Festival of Lights (Fête des Lumières)

By 1800FlyEurope in Destination Highlights | on October 29th, 2012

photo courtesy of Sylvain Bourdos, flickr creative commons

About Lyon, France

A vibrant history, delightful cuisine and wine, and one of the most illustrious light festivals in the world radiates from the lovely city of Lyon. Nestled in amongst the foothills of the Rhône-Alpes region, its historic center is situated on a strip of land where the Seine and Rhône Rivers converge. France’s third largest city is often hailed as the Capital of Lights, a title Lyon has earned from its annual Fete des Luminaires (Festival of Lights). All of this is made possible by the French metropolis‚ a state of the art illuminative infrastructure, which tastefully and efficiently keeps the cobblestone streets and plazas aglow once the sun has dipped below the horizon.

History of the Festival of Lights

September 8th 1852, Lyon planned to celebrate and present the community with a statue of the Virgin Mary. It had been commissioned to be placed next to the Basilica of Notre-Dame de Fourvière, which is perched on a hill overlooking the city. The much anticipated festivities were postponed when the Sa√¥ne River flooded. It was thought the event would be washed out once again on the rescheduled date of December 8th, 1852 when rain storms shrouded Lyon early in the morning. Everyone was ready to accept the ceremony’s cancellation, but the evening sky decided to unexpectedly clear. Overjoyed, the people of Lyon illuminated their windows with candles and took to the streets in a spur of the moment decision to revive the event. As the public merrily marched towards the statue, the church also spontaneously resurrected their original plans to illuminate the monument. Since then, each year Lyon has commemorated the occasion.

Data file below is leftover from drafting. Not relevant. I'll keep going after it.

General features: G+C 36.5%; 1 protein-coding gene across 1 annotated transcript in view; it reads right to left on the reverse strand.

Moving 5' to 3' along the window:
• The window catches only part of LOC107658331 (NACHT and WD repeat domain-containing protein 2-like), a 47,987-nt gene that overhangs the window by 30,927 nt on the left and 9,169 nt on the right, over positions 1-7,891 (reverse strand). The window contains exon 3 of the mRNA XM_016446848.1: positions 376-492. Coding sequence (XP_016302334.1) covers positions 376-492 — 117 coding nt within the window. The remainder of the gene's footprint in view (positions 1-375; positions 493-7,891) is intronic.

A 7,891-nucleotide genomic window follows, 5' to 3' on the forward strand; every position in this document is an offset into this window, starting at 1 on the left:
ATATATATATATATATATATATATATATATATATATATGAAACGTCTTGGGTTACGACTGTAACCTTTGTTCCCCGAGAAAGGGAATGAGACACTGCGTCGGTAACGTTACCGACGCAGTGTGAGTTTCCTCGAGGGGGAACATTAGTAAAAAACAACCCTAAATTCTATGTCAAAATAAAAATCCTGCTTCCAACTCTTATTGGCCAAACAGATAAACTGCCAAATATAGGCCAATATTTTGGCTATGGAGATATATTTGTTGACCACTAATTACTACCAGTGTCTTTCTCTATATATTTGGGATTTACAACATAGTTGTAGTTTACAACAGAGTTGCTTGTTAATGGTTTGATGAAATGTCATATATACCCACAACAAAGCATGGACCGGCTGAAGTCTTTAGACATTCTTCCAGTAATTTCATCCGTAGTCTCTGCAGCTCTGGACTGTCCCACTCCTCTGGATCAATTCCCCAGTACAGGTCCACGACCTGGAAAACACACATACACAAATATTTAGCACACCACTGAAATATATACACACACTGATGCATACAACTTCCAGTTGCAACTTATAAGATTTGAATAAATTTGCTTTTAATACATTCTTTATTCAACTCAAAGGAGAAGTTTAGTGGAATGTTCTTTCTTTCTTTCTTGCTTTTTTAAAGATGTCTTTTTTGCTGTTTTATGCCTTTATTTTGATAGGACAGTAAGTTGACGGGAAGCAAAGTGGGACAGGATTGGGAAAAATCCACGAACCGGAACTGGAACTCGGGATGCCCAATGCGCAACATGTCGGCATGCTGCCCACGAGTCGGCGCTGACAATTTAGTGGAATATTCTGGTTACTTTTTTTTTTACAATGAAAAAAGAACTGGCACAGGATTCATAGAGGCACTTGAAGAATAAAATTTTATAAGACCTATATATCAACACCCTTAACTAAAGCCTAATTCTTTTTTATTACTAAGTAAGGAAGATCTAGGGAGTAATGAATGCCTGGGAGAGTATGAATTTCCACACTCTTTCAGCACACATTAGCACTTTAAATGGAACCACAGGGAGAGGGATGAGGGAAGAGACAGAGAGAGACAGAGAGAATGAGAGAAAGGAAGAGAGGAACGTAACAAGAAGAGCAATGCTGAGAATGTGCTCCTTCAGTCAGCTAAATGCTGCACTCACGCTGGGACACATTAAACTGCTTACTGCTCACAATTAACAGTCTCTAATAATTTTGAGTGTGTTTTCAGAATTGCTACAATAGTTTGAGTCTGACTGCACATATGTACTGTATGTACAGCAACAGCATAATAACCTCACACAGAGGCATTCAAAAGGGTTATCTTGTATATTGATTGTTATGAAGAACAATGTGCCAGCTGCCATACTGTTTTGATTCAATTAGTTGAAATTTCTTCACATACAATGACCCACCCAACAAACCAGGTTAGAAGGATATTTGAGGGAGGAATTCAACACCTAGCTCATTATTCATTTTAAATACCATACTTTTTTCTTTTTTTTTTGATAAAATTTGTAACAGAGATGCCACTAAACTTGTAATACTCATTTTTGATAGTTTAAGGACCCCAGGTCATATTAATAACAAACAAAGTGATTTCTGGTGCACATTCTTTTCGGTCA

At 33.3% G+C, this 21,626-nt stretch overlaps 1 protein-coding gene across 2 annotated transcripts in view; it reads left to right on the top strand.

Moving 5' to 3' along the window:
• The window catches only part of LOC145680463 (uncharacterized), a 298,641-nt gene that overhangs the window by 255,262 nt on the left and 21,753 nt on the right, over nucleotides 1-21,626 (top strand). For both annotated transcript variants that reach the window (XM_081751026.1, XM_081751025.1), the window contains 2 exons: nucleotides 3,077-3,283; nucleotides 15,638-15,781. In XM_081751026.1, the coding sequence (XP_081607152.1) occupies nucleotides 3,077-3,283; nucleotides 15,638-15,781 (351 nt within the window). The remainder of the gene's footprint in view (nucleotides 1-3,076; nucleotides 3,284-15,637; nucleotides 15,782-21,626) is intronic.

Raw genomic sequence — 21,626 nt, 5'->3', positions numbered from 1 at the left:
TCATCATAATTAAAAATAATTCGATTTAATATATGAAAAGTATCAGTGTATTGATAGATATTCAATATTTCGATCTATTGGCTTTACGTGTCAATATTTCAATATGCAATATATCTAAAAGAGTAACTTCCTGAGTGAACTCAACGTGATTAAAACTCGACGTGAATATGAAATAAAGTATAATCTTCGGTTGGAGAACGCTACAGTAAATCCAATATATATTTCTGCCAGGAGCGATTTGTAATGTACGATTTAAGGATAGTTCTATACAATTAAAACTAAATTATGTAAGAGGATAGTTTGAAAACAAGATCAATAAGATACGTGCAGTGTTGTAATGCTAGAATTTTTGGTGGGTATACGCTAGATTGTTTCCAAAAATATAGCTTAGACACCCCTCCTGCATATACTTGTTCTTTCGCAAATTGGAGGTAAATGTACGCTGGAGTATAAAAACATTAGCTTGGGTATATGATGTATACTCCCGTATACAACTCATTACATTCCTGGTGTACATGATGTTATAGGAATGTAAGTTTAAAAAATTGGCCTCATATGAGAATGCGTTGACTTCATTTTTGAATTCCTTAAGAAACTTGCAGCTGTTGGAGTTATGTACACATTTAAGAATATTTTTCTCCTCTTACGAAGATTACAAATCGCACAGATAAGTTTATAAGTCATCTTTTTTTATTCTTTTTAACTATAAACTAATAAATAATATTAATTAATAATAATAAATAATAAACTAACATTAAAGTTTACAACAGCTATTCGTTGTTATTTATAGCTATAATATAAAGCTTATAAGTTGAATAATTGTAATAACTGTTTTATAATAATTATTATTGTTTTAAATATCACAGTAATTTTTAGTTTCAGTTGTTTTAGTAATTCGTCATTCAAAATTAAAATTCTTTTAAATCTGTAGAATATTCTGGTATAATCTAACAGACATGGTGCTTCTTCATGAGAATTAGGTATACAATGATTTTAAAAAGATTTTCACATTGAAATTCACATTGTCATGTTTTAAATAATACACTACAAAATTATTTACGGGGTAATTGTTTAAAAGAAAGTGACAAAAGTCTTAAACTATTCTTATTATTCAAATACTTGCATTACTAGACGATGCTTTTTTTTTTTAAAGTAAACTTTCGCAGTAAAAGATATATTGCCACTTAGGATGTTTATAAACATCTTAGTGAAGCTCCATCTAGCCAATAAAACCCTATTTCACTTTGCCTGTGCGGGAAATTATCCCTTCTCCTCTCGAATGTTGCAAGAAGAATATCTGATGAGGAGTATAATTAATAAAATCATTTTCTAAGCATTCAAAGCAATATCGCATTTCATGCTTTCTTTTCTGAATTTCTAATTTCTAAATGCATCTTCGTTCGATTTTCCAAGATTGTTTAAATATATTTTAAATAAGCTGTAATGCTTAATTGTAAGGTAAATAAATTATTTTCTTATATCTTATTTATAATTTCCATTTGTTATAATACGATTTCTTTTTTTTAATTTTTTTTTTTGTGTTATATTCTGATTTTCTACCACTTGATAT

Festival of Lights Today

In 1989, technology brought the Festival of Lights to a whole new level with the introduction of a modernized lighting system.  The lights were further updated in 2004. Now a 4 day celebration (December 8th – December 11th of each year), the festival is popular among residents who faithfully continue to honor the tradition by placing votive candles in their windows. The streets and plazas have become quite the spectacle to be seen. When the sun sets, downtown Lyon transforms into a light show extravaganza with elaborately dressed street performers, high-res images and video projections, a kaleidoscope of LED lights illuminating architectural structures, sculpture-like lanterns beckoning attention, and much, much more.

Lyon’s Electric Bill

One would think that an event centered on light would burn through massive amounts of electricity, but the Festival of Lights electric consumption is astonishingly low. In 2009 the utility bill for the city center was €3,300, and this amounts for a modest 0.1% of Lyon’s annual lighting costs. LED bulbs are used, and they are then recycled once the celebrations have concluded.

Purchase Airfare to Lyon Now

Don’t wait until the last minute to book your flights to Lyon, as this extremely popular event draws 4 million spectators yearly. Call 1-800-FlyEurope and reserve your airfare today.

photo courtesy of Lludo, flickr creative commons

photo courtesy of winter d’adulescent, flickr creative commons

 

photo courtesy of z_aurelie, flickr creative commons

photo courtesy of z_aurelie, flickr creative commons

photo courtesy of Anne Varak, flickr creative commons

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Written by 1800FlyEurope

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